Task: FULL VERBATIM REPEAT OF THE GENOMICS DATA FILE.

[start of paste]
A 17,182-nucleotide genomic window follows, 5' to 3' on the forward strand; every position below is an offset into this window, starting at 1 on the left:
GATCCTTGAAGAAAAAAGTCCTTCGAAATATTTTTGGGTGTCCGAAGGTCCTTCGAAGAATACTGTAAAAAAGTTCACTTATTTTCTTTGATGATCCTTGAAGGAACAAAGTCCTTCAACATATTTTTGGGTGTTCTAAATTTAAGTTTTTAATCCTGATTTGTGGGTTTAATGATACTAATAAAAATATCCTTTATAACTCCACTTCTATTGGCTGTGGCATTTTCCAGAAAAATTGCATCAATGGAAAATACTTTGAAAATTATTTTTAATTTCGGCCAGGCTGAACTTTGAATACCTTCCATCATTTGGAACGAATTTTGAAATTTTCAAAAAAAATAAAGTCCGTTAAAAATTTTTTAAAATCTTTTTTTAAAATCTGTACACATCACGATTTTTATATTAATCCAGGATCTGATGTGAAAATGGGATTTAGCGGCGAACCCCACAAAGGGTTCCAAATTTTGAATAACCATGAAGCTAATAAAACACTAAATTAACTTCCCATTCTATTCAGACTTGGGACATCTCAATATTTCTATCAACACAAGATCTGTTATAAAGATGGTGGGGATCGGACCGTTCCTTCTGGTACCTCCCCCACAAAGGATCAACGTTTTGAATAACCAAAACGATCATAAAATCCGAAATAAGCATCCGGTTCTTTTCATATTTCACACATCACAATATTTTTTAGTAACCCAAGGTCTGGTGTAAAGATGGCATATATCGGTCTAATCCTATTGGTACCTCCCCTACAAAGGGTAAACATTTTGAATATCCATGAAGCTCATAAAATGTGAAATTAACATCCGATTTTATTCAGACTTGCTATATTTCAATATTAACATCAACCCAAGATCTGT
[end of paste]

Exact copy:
A 17,182-nucleotide genomic window follows, 5' to 3' on the forward strand; every position below is an offset into this window, starting at 1 on the left:
GATCCTTGAAGAAAAAAGTCCTTCGAAATATTTTTGGGTGTCCGAAGGTCCTTCGAAGAATACTGTAAAAAAGTTCACTTATTTTCTTTGATGATCCTTGAAGGAACAAAGTCCTTCAACATATTTTTGGGTGTTCTAAATTTAAGTTTTTAATCCTGATTTGTGGGTTTAATGATACTAATAAAAATATCCTTTATAACTCCACTTCTATTGGCTGTGGCATTTTCCAGAAAAATTGCATCAATGGAAAATACTTTGAAAATTATTTTTAATTTCGGCCAGGCTGAACTTTGAATACCTTCCATCATTTGGAACGAATTTTGAAATTTTCAAAAAAAATAAAGTCCGTTAAAAATTTTTTAAAATCTTTTTTTAAAATCTGTACACATCACGATTTTTATATTAATCCAGGATCTGATGTGAAAATGGGATTTAGCGGCGAACCCCACAAAGGGTTCCAAATTTTGAATAACCATGAAGCTAATAAAACACTAAATTAACTTCCCATTCTATTCAGACTTGGGACATCTCAATATTTCTATCAACACAAGATCTGTTATAAAGATGGTGGGGATCGGACCGTTCCTTCTGGTACCTCCCCCACAAAGGATCAACGTTTTGAATAACCAAAACGATCATAAAATCCGAAATAAGCATCCGGTTCTTTTCATATTTCACACATCACAATATTTTTTAGTAACCCAAGGTCTGGTGTAAAGATGGCATATATCGGTCTAATCCTATTGGTACCTCCCCTACAAAGGGTAAACATTTTGAATATCCATGAAGCTCATAAAATGTGAAATTAACATCCGATTTTATTCAGACTTGCTATATTTCAATATTAACATCAACCCAAGATCTGT